Who's the Boss: Restoring Accountability for Labor Standards in Outsourced Work

By Catherine Ruckelshaus, Rebecca Smith, Sarah Leberstein, and Eunice Cho

May 2014


Business outsourcing is on the rise, through practices such as multi-layered contracting, use of staffing or temp firms, franchising, misclassifying employees as independent contractors, and other means. The label on a worker’s uniform and the brand on the outside of the establishment where the work occurs may not match the business name on the paycheck or the company that recruits and hires that same worker.

Lead companies that outsource distance themselves from the labor-intensive parts of their businesses and their responsibilities for those workers. While some of these outsourcing practices reflect more efficient ways of producing goods and services, others are the result of explicit employer strategies to evade labor laws and worker benefits. This restructuring of employment arrangements may well foreshadow a future of work different from the employer-employee paradigm around which many of our labor standards were constructed, but it should not spell the end of living wage jobs or business responsibility for work and workers.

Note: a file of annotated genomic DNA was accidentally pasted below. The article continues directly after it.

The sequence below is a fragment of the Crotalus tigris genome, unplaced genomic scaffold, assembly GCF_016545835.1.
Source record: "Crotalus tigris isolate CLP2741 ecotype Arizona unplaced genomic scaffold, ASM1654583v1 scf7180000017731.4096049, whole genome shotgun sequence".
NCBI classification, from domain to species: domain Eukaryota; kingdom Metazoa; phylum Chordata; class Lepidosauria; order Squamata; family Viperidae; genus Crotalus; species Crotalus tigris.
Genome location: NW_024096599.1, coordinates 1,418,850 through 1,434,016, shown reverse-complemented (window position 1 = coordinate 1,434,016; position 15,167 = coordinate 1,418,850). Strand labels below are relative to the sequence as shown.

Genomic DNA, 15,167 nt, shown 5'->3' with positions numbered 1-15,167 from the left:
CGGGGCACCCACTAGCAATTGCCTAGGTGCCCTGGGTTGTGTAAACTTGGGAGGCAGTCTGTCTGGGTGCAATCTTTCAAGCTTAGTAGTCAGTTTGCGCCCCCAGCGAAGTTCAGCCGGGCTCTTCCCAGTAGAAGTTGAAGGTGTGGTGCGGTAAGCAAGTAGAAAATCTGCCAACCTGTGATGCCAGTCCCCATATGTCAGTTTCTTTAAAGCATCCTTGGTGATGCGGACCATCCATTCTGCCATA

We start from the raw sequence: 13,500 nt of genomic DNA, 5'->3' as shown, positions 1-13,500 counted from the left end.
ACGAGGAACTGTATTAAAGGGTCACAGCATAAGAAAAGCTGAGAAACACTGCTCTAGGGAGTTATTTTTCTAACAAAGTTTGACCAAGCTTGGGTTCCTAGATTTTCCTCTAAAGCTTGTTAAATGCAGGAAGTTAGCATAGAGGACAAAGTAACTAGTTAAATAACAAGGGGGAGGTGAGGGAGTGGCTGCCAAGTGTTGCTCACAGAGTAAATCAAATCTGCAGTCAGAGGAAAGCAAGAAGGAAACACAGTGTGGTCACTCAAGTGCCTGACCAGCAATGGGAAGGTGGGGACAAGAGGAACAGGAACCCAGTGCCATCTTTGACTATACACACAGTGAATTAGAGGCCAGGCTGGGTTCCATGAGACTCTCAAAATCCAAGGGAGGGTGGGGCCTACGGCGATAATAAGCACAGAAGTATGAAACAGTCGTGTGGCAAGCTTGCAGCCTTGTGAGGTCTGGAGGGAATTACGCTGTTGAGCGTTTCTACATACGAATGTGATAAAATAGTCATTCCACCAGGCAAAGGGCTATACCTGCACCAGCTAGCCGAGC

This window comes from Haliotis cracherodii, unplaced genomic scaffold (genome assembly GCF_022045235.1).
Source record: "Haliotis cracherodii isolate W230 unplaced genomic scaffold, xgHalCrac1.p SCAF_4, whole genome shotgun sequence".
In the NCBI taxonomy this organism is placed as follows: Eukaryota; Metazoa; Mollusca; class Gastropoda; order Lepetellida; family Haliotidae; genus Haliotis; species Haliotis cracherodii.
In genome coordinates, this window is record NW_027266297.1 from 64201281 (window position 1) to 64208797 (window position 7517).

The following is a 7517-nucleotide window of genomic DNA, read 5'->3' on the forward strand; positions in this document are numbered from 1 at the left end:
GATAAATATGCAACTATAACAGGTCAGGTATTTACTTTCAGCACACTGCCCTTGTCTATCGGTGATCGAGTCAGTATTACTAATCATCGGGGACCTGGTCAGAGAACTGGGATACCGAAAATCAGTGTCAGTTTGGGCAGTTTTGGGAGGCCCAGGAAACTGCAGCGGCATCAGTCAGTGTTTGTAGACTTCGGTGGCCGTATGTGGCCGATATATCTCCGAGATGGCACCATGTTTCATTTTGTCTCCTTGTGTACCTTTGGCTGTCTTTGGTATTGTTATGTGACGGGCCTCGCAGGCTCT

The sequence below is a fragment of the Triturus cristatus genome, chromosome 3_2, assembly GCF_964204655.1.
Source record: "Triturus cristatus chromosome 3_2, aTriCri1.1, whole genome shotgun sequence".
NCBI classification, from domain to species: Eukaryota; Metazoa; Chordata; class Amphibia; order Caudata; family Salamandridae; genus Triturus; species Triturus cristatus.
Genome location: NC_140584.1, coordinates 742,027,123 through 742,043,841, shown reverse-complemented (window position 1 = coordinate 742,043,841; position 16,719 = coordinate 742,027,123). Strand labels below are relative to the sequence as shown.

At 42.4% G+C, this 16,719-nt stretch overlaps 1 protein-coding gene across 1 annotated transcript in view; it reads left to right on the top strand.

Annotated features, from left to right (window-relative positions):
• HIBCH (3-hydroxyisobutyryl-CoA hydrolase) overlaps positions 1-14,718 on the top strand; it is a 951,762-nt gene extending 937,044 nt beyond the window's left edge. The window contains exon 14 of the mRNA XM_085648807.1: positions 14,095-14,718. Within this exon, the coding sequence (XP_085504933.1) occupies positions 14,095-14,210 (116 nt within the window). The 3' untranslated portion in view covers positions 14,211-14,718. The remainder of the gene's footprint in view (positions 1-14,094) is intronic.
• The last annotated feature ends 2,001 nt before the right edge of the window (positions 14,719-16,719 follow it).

In this report, NELP describes the job structures and impacts on workers in selected outsourced sectors, outlines model policy responses, and proposes a new framework for expanding employer accountability for those in their business.


Related Materials:

Contracted-Work Policy Options: Toolkit of policy models to raise job standards for workers in contracted work structures.

Independent Contractor Costs -- Federal and State Studies: Summary of findings from government and independent research studies on the staggering scope and impact of independent contractor misclassification.

Report: Chain of Greed: How Walmart’s domestic outsourcing produces everyday low wages and poor working conditions for warehouse workers.

Independent Contractor and Subcontracting Materials: From NELP's website.